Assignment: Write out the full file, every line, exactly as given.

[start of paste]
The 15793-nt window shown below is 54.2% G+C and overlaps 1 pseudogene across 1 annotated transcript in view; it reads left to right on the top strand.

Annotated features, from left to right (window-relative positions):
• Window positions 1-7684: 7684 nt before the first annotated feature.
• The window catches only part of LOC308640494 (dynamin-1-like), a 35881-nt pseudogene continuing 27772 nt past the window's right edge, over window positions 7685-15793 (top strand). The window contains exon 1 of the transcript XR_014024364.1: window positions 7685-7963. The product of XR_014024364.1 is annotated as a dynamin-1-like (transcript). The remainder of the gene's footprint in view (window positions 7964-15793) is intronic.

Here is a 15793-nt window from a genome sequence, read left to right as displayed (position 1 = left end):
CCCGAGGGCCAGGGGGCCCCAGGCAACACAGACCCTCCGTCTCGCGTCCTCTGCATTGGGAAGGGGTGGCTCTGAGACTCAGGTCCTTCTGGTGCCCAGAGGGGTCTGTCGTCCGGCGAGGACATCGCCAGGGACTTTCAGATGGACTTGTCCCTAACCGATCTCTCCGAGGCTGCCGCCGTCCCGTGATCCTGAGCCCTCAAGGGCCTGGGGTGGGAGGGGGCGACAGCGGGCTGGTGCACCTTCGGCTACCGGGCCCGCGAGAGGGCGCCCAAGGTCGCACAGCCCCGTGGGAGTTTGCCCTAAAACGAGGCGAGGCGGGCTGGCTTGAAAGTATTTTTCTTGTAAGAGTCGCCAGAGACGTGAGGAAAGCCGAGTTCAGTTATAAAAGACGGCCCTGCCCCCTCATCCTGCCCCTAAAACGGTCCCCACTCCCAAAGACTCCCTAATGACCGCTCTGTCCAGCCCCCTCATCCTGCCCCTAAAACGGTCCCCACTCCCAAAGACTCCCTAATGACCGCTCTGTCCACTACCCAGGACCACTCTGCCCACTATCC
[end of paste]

The 15793-nt window shown below is 54.2% G+C and overlaps 1 pseudogene across 1 annotated transcript in view; it reads left to right on the top strand.

Annotated features, from left to right (window-relative positions):
• Window positions 1-7684: 7684 nt before the first annotated feature.
• The window catches only part of LOC308640494 (dynamin-1-like), a 35881-nt pseudogene continuing 27772 nt past the window's right edge, over window positions 7685-15793 (top strand). The window contains exon 1 of the transcript XR_014024364.1: window positions 7685-7963. The product of XR_014024364.1 is annotated as a dynamin-1-like (transcript). The remainder of the gene's footprint in view (window positions 7964-15793) is intronic.

Here is a 15793-nt window from a genome sequence, read left to right as displayed (position 1 = left end):
CCCGAGGGCCAGGGGGCCCCAGGCAACACAGACCCTCCGTCTCGCGTCCTCTGCATTGGGAAGGGGTGGCTCTGAGACTCAGGTCCTTCTGGTGCCCAGAGGGGTCTGTCGTCCGGCGAGGACATCGCCAGGGACTTTCAGATGGACTTGTCCCTAACCGATCTCTCCGAGGCTGCCGCCGTCCCGTGATCCTGAGCCCTCAAGGGCCTGGGGTGGGAGGGGGCGACAGCGGGCTGGTGCACCTTCGGCTACCGGGCCCGCGAGAGGGCGCCCAAGGTCGCACAGCCCCGTGGGAGTTTGCCCTAAAACGAGGCGAGGCGGGCTGGCTTGAAAGTATTTTTCTTGTAAGAGTCGCCAGAGACGTGAGGAAAGCCGAGTTCAGTTATAAAAGACGGCCCTGCCCCCTCATCCTGCCCCTAAAACGGTCCCCACTCCCAAAGACTCCCTAATGACCGCTCTGTCCAGCCCCCTCATCCTGCCCCTAAAACGGTCCCCACTCCCAAAGACTCCCTAATGACCGCTCTGTCCACTACCCAGGACCACTCTGCCCACTATCC